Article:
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Three regional climatologies of marine stratocumulus characteristics using the A-train satellite data




Ram, Jessica A., author
Vonder Haar, Thomas H., advisor
Miller, Steven D., advisor
Krueger, David A., committee member
Schubert, Wayne H., committee member

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Low-level marine stratocumulus clouds are known to play a large role in the Earth's radiation budget. They also present challenges to forecasts using numerical models. While many studies have attempted to model or explain the complicated microphysical aspects of these clouds, it is important to understand the broader macrophysical relationships between the precipitation and radiative properties of marine stratocumulus. In this thesis, data for these clouds over three subtropical regions has been gathered for the time period spanning from June 15, 2006 to February 15, 2009. The data come from NASA' s A-train satellites, CloudSat, CALIPSO, and Aqua, and some of this data is even compared to buoy observations off of the Pacific South American coast. With marine boundary layer clouds defined by cloud top heights below 2 km in the combined CloudSat-CALIPSO dataset, spatial and temporal averages are calculated for cloud and precipitation frequency as the various combinations of cloud detection are examined as well. Typical values for longwave and shortwave fluxes and cloud optical depth are also obtained for one of the regions off of the South American coast, some of which are compared to in-situ buoy data. Lidar data from CALIPSO is key to detecting a majority of marine stratocumulus while the radar detects about 35% of marine stratocumulus. On average 12% of the marine stratocumulus are precipitating and this accounts for about 1/3 of the radar-detected clouds. Radar detection of marine stratocumulus and precipitation also increased for the nighttime passes. This research also shows the spatial and temporal seasonal and annual averages for cloud and precipitation amounts in each region. We found the South American region to be the cloudiest location with the most frequently precipitating marine stratocumulus. Marine stratocumulus clouds tend to increase the surface downwelling longwave flux by about 100 W m-2 with respect to clear sky while decreasing the downwelling shortwave flux by about 900 W m-2. These estimated flux values only sometimes agree with nearby buoy data for the longwave fluxes and very rarely agree with the buoy shortwave fluxes, owing to spatial heterogeneity of the cloud field. Overall, the results provide new information about the precipitation processes of marine stratocumulus and its effects over an extended period of time for three subtropical locations.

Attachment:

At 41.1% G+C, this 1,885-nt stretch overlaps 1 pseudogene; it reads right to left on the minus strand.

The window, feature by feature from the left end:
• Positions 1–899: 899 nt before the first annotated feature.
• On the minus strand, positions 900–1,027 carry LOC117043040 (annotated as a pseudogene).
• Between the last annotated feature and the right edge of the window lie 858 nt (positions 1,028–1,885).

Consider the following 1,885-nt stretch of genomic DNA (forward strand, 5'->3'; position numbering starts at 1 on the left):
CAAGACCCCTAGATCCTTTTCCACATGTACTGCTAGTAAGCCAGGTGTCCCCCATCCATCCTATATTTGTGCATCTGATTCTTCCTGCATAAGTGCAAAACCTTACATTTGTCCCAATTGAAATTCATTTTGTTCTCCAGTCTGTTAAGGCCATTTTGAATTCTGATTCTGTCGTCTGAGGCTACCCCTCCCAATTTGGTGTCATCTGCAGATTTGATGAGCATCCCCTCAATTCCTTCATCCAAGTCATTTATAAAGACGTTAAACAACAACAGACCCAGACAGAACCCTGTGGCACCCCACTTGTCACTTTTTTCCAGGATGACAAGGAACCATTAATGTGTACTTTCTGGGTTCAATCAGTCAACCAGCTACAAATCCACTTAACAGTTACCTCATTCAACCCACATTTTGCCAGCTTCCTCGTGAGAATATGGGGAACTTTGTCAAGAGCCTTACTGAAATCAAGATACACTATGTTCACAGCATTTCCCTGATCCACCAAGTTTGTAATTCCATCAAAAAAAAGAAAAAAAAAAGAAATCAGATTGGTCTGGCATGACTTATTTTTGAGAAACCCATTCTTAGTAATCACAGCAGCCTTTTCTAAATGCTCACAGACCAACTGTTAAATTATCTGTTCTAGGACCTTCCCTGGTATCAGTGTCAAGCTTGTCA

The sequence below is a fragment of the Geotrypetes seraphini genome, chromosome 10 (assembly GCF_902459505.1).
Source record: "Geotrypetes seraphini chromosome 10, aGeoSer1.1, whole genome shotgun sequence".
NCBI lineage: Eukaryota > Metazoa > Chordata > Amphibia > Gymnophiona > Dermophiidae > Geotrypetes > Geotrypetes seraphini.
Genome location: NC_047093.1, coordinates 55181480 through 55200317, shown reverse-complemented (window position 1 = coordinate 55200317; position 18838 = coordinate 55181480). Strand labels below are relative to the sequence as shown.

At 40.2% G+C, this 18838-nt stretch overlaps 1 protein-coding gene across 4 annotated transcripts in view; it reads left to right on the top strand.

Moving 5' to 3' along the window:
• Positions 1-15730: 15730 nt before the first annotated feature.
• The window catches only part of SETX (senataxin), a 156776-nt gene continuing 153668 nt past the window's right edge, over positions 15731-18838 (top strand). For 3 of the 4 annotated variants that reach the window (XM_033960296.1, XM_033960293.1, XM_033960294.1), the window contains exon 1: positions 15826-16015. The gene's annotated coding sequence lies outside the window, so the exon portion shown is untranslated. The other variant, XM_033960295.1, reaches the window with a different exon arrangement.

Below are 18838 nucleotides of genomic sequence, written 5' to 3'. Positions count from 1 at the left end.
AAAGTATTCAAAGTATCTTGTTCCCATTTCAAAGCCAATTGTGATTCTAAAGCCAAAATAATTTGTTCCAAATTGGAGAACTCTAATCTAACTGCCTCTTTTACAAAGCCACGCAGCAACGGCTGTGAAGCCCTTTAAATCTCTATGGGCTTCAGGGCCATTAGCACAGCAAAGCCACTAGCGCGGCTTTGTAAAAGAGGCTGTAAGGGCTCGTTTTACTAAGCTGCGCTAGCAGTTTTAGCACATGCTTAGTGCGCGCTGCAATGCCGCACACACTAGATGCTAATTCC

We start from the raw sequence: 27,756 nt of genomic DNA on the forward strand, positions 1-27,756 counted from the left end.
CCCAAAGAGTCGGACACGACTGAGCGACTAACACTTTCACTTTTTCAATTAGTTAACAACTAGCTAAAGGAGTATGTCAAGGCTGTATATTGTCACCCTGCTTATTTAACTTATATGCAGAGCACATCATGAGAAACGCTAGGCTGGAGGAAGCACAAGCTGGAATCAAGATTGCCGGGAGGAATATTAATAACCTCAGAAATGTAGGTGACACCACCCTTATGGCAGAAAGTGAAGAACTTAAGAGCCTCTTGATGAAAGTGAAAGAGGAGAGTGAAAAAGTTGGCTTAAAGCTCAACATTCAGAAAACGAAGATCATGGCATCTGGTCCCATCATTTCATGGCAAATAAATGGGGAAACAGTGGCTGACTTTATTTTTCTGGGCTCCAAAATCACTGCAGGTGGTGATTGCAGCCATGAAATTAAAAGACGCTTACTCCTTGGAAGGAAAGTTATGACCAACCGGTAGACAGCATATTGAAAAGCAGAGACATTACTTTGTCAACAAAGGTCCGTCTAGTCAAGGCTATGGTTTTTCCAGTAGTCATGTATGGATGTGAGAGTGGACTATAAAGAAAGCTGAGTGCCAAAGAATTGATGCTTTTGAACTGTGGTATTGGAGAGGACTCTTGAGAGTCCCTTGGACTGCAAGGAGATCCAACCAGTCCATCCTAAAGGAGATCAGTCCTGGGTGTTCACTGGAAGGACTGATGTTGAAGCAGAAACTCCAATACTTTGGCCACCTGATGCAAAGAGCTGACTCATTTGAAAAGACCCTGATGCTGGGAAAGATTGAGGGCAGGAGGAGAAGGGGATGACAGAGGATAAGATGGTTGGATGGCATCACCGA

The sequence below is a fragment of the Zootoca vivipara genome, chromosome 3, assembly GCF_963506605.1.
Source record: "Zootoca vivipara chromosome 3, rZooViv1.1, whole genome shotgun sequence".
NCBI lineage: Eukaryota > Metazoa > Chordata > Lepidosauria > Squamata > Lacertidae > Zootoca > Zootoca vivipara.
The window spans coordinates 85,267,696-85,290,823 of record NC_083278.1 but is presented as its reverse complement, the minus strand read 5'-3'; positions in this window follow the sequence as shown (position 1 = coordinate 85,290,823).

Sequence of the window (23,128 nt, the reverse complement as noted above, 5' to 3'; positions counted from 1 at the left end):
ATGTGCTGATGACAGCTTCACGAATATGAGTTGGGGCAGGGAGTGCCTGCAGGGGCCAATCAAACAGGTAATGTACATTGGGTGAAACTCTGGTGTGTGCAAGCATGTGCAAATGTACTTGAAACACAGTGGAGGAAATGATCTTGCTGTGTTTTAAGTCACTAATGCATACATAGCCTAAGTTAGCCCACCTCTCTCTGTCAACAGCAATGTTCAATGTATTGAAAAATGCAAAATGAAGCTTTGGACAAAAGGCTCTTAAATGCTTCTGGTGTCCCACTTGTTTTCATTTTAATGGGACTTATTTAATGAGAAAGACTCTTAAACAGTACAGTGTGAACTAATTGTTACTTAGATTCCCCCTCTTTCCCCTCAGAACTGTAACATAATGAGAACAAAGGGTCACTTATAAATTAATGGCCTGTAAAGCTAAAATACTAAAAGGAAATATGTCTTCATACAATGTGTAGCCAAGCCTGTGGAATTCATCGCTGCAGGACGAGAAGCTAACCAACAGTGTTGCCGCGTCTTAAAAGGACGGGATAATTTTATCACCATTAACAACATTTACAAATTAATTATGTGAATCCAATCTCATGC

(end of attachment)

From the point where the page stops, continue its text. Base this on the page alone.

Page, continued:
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Stratus -- Tropics -- Remote sensing
Satellite meteorology -- Tropics
Meteorological satellites -- Tropics
Ocean-atmosphere interaction


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